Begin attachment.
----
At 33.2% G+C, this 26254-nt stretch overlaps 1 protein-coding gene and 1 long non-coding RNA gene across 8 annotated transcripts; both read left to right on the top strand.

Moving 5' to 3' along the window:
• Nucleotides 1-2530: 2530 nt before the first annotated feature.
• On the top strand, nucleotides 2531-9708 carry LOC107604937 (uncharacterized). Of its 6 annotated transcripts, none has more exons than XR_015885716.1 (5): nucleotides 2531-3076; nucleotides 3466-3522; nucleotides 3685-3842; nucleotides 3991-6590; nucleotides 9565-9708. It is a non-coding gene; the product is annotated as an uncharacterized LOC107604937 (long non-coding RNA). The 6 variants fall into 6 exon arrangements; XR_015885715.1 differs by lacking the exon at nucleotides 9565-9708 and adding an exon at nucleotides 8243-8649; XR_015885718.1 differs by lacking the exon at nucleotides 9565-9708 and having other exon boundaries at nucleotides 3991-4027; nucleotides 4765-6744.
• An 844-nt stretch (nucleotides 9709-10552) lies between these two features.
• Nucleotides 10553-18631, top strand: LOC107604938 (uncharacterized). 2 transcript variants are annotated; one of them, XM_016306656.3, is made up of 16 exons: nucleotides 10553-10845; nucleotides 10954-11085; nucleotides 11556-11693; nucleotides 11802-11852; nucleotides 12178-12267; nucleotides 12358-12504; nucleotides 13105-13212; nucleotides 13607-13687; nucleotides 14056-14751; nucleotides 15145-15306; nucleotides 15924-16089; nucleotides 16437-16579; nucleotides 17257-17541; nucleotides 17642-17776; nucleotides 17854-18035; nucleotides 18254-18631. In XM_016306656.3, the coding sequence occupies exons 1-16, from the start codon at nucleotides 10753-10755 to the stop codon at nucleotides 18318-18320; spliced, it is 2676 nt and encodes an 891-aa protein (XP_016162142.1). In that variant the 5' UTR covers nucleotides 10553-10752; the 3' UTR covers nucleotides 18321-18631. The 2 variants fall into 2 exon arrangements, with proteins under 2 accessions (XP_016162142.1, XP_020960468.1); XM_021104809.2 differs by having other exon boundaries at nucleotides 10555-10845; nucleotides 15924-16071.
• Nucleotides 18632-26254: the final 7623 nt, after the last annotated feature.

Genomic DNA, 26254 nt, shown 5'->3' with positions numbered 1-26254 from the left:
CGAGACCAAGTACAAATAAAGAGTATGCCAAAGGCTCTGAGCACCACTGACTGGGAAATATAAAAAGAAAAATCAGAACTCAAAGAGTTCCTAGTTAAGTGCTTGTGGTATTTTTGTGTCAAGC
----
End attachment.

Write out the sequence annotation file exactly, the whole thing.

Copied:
At 33.2% G+C, this 26254-nt stretch overlaps 1 protein-coding gene and 1 long non-coding RNA gene across 8 annotated transcripts; both read left to right on the top strand.

Moving 5' to 3' along the window:
• Nucleotides 1-2530: 2530 nt before the first annotated feature.
• On the top strand, nucleotides 2531-9708 carry LOC107604937 (uncharacterized). Of its 6 annotated transcripts, none has more exons than XR_015885716.1 (5): nucleotides 2531-3076; nucleotides 3466-3522; nucleotides 3685-3842; nucleotides 3991-6590; nucleotides 9565-9708. It is a non-coding gene; the product is annotated as an uncharacterized LOC107604937 (long non-coding RNA). The 6 variants fall into 6 exon arrangements; XR_015885715.1 differs by lacking the exon at nucleotides 9565-9708 and adding an exon at nucleotides 8243-8649; XR_015885718.1 differs by lacking the exon at nucleotides 9565-9708 and having other exon boundaries at nucleotides 3991-4027; nucleotides 4765-6744.
• An 844-nt stretch (nucleotides 9709-10552) lies between these two features.
• Nucleotides 10553-18631, top strand: LOC107604938 (uncharacterized). 2 transcript variants are annotated; one of them, XM_016306656.3, is made up of 16 exons: nucleotides 10553-10845; nucleotides 10954-11085; nucleotides 11556-11693; nucleotides 11802-11852; nucleotides 12178-12267; nucleotides 12358-12504; nucleotides 13105-13212; nucleotides 13607-13687; nucleotides 14056-14751; nucleotides 15145-15306; nucleotides 15924-16089; nucleotides 16437-16579; nucleotides 17257-17541; nucleotides 17642-17776; nucleotides 17854-18035; nucleotides 18254-18631. In XM_016306656.3, the coding sequence occupies exons 1-16, from the start codon at nucleotides 10753-10755 to the stop codon at nucleotides 18318-18320; spliced, it is 2676 nt and encodes an 891-aa protein (XP_016162142.1). In that variant the 5' UTR covers nucleotides 10553-10752; the 3' UTR covers nucleotides 18321-18631. The 2 variants fall into 2 exon arrangements, with proteins under 2 accessions (XP_016162142.1, XP_020960468.1); XM_021104809.2 differs by having other exon boundaries at nucleotides 10555-10845; nucleotides 15924-16071.
• Nucleotides 18632-26254: the final 7623 nt, after the last annotated feature.

Genomic DNA, 26254 nt, shown 5'->3' with positions numbered 1-26254 from the left:
CGAGACCAAGTACAAATAAAGAGTATGCCAAAGGCTCTGAGCACCACTGACTGGGAAATATAAAAAGAAAAATCAGAACTCAAAGAGTTCCTAGTTAAGTGCTTGTGGTATTTTTGTGTCAAGC